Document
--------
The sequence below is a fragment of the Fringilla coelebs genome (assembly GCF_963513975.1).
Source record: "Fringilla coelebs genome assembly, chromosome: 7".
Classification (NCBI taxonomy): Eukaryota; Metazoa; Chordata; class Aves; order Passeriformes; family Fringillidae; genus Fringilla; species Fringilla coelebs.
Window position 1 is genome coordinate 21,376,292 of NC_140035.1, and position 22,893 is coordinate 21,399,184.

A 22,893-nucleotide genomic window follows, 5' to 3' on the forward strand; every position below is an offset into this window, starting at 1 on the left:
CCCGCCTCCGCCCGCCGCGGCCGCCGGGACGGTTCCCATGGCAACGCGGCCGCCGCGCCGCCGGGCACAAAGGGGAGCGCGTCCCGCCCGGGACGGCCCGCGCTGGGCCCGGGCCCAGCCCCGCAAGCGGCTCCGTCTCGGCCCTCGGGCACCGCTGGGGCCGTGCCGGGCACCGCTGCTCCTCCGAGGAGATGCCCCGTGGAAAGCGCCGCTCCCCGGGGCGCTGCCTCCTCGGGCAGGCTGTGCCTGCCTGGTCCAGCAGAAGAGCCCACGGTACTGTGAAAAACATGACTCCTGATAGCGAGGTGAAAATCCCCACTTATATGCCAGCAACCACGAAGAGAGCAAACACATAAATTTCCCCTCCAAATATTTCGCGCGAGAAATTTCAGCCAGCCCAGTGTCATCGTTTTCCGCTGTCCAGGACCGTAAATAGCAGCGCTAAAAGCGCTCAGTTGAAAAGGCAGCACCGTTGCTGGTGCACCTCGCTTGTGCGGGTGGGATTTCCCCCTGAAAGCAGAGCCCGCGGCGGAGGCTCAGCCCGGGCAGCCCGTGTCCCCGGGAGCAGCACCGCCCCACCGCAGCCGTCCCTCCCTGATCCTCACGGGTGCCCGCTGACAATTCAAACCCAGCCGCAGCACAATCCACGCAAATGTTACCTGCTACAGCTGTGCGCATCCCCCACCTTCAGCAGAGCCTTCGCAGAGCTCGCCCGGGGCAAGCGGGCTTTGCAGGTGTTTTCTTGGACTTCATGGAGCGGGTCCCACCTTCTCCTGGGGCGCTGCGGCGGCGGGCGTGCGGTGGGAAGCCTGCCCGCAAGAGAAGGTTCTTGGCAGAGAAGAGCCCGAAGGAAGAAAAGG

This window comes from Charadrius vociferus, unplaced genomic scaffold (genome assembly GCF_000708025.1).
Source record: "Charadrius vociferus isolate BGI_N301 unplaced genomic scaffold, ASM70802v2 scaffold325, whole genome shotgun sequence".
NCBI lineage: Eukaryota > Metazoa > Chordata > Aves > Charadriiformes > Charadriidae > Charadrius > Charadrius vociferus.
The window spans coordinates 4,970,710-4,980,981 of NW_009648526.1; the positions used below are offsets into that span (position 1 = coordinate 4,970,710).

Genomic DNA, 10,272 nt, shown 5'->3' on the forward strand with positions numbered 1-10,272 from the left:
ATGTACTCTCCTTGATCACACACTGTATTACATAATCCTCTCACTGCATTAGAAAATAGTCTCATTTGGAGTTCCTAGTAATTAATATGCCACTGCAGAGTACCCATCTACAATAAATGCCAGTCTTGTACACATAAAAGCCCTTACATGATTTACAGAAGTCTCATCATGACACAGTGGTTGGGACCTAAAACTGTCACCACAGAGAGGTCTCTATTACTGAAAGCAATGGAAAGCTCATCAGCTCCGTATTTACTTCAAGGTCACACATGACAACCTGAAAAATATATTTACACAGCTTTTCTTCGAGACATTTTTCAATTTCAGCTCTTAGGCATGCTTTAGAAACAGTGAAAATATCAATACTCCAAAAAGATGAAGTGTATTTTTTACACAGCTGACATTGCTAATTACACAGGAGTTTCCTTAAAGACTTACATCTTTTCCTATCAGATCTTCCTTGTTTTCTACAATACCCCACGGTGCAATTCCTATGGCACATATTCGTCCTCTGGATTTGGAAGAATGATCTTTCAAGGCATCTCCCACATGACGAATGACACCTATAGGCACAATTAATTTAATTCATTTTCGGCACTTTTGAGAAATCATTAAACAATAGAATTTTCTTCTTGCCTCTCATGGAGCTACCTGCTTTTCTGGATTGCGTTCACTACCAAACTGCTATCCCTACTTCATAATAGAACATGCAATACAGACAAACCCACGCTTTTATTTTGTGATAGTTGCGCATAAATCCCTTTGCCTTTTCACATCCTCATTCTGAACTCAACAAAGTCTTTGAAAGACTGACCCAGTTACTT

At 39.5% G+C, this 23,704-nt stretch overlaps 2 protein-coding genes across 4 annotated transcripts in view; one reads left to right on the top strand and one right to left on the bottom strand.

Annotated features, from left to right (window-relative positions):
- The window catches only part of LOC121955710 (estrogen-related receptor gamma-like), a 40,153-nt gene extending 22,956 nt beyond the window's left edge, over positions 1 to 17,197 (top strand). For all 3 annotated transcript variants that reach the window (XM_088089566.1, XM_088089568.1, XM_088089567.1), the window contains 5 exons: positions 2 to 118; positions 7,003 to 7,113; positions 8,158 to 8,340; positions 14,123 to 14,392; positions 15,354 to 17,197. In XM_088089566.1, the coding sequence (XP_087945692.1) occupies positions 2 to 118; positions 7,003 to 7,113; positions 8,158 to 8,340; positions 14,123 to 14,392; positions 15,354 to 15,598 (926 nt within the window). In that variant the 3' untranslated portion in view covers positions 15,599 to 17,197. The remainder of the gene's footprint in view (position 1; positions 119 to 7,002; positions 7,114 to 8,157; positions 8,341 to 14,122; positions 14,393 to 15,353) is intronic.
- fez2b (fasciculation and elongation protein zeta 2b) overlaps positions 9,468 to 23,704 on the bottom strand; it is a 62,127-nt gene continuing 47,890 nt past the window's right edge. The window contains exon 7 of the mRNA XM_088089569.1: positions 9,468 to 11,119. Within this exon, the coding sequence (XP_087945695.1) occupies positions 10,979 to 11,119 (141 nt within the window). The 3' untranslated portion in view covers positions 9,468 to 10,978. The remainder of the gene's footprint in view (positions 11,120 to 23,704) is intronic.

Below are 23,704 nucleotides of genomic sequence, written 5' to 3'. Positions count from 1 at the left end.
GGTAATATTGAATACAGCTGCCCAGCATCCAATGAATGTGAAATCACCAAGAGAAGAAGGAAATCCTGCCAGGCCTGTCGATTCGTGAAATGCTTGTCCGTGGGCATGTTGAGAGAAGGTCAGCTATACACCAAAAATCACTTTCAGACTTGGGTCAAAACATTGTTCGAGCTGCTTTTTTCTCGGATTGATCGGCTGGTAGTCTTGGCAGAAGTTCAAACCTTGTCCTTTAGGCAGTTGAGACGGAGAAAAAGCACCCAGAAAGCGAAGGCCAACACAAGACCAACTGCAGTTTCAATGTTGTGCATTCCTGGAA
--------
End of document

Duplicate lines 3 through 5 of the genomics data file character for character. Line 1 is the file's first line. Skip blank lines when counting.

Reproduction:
Classification (NCBI taxonomy): Eukaryota; Metazoa; Chordata; class Aves; order Passeriformes; family Fringillidae; genus Fringilla; species Fringilla coelebs.
Window position 1 is genome coordinate 21,376,292 of NC_140035.1, and position 22,893 is coordinate 21,399,184.

A 22,893-nucleotide genomic window follows, 5' to 3' on the forward strand; every position below is an offset into this window, starting at 1 on the left: